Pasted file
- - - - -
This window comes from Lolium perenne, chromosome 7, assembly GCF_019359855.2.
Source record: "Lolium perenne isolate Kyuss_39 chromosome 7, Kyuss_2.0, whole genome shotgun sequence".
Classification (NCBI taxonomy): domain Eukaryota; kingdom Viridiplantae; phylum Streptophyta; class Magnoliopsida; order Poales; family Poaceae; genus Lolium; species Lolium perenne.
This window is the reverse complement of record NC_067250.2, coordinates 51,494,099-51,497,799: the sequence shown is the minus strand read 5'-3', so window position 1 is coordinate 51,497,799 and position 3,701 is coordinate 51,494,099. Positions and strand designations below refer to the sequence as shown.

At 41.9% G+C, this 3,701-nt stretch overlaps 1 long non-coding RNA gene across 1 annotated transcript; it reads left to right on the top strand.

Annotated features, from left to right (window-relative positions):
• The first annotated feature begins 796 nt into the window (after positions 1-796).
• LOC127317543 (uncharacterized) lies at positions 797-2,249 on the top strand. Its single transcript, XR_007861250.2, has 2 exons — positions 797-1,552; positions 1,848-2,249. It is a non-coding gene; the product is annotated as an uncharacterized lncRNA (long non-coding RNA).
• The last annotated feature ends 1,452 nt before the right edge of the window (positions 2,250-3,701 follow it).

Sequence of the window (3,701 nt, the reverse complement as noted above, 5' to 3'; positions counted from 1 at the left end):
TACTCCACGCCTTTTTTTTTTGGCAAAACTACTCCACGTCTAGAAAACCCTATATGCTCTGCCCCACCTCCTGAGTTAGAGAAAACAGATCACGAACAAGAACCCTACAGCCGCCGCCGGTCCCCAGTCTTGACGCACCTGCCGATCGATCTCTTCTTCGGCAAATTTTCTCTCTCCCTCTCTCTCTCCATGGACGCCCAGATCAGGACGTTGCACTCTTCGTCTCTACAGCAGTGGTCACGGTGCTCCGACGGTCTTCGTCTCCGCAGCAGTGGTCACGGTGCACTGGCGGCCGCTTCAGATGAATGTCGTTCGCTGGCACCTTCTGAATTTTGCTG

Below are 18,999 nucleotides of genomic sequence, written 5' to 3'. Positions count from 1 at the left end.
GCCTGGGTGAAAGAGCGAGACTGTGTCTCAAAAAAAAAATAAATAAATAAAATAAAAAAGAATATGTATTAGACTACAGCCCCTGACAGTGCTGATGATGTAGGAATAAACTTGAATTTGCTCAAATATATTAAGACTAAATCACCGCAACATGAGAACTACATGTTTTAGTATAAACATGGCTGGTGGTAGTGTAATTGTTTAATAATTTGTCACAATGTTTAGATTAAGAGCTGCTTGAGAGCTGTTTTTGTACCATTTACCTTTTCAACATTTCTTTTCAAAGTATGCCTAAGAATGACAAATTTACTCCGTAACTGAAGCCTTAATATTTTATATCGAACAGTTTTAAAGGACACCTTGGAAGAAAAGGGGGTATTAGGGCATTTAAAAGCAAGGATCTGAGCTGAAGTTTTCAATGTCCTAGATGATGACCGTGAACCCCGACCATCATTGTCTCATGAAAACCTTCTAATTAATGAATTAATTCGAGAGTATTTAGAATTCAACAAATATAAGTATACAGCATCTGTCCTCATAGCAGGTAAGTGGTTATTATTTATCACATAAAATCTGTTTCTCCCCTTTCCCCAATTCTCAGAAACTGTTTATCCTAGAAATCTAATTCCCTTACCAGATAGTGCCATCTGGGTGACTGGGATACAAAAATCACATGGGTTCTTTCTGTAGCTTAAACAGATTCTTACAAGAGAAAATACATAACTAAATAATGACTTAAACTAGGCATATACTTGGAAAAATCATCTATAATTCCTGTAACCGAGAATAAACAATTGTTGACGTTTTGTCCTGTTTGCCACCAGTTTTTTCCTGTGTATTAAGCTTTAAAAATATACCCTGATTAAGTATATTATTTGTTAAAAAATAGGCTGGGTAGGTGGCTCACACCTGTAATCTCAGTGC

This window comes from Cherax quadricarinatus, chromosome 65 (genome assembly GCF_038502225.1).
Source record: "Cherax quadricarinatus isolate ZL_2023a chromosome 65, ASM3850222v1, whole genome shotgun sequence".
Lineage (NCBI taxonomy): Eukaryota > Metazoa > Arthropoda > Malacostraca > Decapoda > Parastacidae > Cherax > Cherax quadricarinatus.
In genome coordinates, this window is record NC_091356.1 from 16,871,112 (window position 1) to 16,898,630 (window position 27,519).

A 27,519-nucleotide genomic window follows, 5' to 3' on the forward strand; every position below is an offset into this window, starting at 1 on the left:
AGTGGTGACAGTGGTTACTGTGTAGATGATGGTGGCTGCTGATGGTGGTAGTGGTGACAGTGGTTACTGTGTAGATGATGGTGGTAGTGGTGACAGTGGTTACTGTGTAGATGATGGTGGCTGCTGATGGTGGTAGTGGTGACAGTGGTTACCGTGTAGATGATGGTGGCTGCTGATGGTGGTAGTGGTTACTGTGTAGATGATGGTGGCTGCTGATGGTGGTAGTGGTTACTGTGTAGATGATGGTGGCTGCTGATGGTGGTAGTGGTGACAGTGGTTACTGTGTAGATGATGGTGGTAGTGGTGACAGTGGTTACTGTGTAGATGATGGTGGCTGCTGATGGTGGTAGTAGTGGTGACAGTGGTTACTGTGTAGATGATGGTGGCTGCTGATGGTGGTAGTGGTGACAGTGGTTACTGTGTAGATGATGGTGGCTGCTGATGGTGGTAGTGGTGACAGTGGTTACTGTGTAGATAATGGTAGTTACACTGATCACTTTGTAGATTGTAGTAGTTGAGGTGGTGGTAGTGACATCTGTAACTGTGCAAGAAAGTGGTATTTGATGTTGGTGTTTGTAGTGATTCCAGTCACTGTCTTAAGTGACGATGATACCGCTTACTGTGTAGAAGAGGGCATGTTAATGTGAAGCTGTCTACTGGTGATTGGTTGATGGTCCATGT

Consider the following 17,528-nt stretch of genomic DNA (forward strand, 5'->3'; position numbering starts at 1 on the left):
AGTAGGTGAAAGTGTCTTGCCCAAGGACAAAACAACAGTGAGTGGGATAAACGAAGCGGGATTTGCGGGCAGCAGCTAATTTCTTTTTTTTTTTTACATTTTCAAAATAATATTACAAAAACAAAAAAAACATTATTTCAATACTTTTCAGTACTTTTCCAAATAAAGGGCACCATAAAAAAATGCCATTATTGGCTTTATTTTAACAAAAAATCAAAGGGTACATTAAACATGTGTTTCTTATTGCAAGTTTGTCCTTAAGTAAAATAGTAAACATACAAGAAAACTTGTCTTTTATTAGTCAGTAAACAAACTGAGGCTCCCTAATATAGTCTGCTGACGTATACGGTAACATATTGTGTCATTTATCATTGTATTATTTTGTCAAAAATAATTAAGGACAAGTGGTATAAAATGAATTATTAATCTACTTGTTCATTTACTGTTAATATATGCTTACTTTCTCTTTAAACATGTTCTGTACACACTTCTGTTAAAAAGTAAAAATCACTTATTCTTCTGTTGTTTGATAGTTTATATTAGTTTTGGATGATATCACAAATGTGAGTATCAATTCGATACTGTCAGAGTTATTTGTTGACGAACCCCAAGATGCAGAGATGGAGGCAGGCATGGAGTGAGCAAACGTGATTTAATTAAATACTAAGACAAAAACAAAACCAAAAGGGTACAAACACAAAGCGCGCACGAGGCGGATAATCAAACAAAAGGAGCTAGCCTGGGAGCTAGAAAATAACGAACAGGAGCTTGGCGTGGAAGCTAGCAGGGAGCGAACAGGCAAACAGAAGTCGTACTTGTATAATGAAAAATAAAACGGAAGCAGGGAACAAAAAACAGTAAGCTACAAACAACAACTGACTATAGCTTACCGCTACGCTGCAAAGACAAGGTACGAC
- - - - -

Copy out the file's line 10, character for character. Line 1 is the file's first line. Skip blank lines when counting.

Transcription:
Sequence of the window (3,701 nt, the reverse complement as noted above, 5' to 3'; positions counted from 1 at the left end):